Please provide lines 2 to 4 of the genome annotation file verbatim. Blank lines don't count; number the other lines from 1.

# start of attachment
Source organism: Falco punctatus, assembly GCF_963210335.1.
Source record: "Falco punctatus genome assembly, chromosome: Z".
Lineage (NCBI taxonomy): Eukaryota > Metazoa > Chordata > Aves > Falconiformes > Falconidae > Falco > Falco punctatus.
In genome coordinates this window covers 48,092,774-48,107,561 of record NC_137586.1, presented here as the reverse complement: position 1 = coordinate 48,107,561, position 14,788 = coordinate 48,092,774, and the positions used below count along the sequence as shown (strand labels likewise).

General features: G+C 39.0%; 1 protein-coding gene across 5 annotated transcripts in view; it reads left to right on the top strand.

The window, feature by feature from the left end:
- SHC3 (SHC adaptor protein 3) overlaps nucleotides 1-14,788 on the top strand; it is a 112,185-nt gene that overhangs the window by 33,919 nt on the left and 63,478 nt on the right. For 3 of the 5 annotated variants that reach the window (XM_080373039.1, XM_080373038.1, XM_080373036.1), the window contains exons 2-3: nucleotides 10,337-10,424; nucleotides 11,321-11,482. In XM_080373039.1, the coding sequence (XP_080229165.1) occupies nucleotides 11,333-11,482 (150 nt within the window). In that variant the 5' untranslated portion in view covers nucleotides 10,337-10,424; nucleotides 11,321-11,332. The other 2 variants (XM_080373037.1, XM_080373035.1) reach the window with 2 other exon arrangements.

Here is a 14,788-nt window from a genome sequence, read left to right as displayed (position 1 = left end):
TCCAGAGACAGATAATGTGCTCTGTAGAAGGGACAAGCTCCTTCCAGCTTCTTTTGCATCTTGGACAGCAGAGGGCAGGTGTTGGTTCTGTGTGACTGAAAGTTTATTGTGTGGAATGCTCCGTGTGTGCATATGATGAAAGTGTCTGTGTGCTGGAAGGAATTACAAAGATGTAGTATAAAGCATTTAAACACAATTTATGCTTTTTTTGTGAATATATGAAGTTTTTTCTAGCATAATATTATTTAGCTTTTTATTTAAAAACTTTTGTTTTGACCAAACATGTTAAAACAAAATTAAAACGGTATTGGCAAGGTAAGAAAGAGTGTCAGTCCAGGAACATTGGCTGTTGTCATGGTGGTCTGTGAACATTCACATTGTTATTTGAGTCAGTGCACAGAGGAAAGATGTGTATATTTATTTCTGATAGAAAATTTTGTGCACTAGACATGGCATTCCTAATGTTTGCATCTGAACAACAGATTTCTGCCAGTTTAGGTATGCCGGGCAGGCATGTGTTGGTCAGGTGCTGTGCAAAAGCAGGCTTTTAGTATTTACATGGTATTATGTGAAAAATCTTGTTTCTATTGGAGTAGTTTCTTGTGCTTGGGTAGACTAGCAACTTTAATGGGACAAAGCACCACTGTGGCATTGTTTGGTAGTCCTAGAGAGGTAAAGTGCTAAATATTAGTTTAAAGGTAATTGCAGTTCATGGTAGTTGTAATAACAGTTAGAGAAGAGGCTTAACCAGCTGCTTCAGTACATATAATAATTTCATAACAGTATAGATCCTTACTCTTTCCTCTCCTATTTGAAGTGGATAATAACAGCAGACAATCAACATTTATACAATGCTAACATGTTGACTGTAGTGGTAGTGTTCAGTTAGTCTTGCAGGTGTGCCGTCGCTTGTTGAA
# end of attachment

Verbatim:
Source record: "Falco punctatus genome assembly, chromosome: Z".
Lineage (NCBI taxonomy): Eukaryota > Metazoa > Chordata > Aves > Falconiformes > Falconidae > Falco > Falco punctatus.
In genome coordinates this window covers 48,092,774-48,107,561 of record NC_137586.1, presented here as the reverse complement: position 1 = coordinate 48,107,561, position 14,788 = coordinate 48,092,774, and the positions used below count along the sequence as shown (strand labels likewise).